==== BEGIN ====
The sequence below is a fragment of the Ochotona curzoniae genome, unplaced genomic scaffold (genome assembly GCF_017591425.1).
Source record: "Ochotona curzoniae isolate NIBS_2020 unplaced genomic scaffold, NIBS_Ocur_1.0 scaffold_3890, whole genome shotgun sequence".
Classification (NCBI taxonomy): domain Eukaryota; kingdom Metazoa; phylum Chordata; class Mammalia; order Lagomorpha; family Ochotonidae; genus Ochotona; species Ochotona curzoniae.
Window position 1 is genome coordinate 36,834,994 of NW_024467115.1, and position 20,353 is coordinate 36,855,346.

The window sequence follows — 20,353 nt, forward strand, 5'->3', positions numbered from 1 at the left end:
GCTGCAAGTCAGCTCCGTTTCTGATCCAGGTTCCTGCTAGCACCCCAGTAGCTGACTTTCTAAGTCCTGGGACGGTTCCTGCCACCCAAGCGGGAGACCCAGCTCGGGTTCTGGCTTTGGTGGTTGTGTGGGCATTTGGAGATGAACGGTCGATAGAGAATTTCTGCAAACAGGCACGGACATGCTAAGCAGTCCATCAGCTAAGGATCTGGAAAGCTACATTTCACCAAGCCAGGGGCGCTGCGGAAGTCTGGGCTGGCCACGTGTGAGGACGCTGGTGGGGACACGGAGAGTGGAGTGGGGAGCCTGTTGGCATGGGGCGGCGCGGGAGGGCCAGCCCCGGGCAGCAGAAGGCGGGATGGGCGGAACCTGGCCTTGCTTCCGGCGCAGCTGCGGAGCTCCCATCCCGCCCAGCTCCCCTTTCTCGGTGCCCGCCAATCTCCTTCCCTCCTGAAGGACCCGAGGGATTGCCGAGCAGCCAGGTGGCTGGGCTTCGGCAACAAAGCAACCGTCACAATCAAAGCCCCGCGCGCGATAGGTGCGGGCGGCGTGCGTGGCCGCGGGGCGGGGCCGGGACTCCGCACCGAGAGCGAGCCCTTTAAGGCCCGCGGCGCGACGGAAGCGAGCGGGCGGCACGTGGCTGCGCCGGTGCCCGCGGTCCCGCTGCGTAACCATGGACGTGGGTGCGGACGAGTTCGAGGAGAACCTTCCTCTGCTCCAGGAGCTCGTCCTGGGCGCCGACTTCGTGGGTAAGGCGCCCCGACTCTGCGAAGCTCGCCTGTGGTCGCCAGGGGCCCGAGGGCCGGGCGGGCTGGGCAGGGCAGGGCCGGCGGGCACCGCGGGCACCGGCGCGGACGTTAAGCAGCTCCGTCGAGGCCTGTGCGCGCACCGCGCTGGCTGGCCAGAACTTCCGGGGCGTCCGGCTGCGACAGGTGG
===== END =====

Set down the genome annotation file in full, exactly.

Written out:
The sequence below is a fragment of the Ochotona curzoniae genome, unplaced genomic scaffold (genome assembly GCF_017591425.1).
Source record: "Ochotona curzoniae isolate NIBS_2020 unplaced genomic scaffold, NIBS_Ocur_1.0 scaffold_3890, whole genome shotgun sequence".
Classification (NCBI taxonomy): domain Eukaryota; kingdom Metazoa; phylum Chordata; class Mammalia; order Lagomorpha; family Ochotonidae; genus Ochotona; species Ochotona curzoniae.
Window position 1 is genome coordinate 36,834,994 of NW_024467115.1, and position 20,353 is coordinate 36,855,346.

The window sequence follows — 20,353 nt, forward strand, 5'->3', positions numbered from 1 at the left end:
GCTGCAAGTCAGCTCCGTTTCTGATCCAGGTTCCTGCTAGCACCCCAGTAGCTGACTTTCTAAGTCCTGGGACGGTTCCTGCCACCCAAGCGGGAGACCCAGCTCGGGTTCTGGCTTTGGTGGTTGTGTGGGCATTTGGAGATGAACGGTCGATAGAGAATTTCTGCAAACAGGCACGGACATGCTAAGCAGTCCATCAGCTAAGGATCTGGAAAGCTACATTTCACCAAGCCAGGGGCGCTGCGGAAGTCTGGGCTGGCCACGTGTGAGGACGCTGGTGGGGACACGGAGAGTGGAGTGGGGAGCCTGTTGGCATGGGGCGGCGCGGGAGGGCCAGCCCCGGGCAGCAGAAGGCGGGATGGGCGGAACCTGGCCTTGCTTCCGGCGCAGCTGCGGAGCTCCCATCCCGCCCAGCTCCCCTTTCTCGGTGCCCGCCAATCTCCTTCCCTCCTGAAGGACCCGAGGGATTGCCGAGCAGCCAGGTGGCTGGGCTTCGGCAACAAAGCAACCGTCACAATCAAAGCCCCGCGCGCGATAGGTGCGGGCGGCGTGCGTGGCCGCGGGGCGGGGCCGGGACTCCGCACCGAGAGCGAGCCCTTTAAGGCCCGCGGCGCGACGGAAGCGAGCGGGCGGCACGTGGCTGCGCCGGTGCCCGCGGTCCCGCTGCGTAACCATGGACGTGGGTGCGGACGAGTTCGAGGAGAACCTTCCTCTGCTCCAGGAGCTCGTCCTGGGCGCCGACTTCGTGGGTAAGGCGCCCCGACTCTGCGAAGCTCGCCTGTGGTCGCCAGGGGCCCGAGGGCCGGGCGGGCTGGGCAGGGCAGGGCCGGCGGGCACCGCGGGCACCGGCGCGGACGTTAAGCAGCTCCGTCGAGGCCTGTGCGCGCACCGCGCTGGCTGGCCAGAACTTCCGGGGCGTCCGGCTGCGACAGGTGG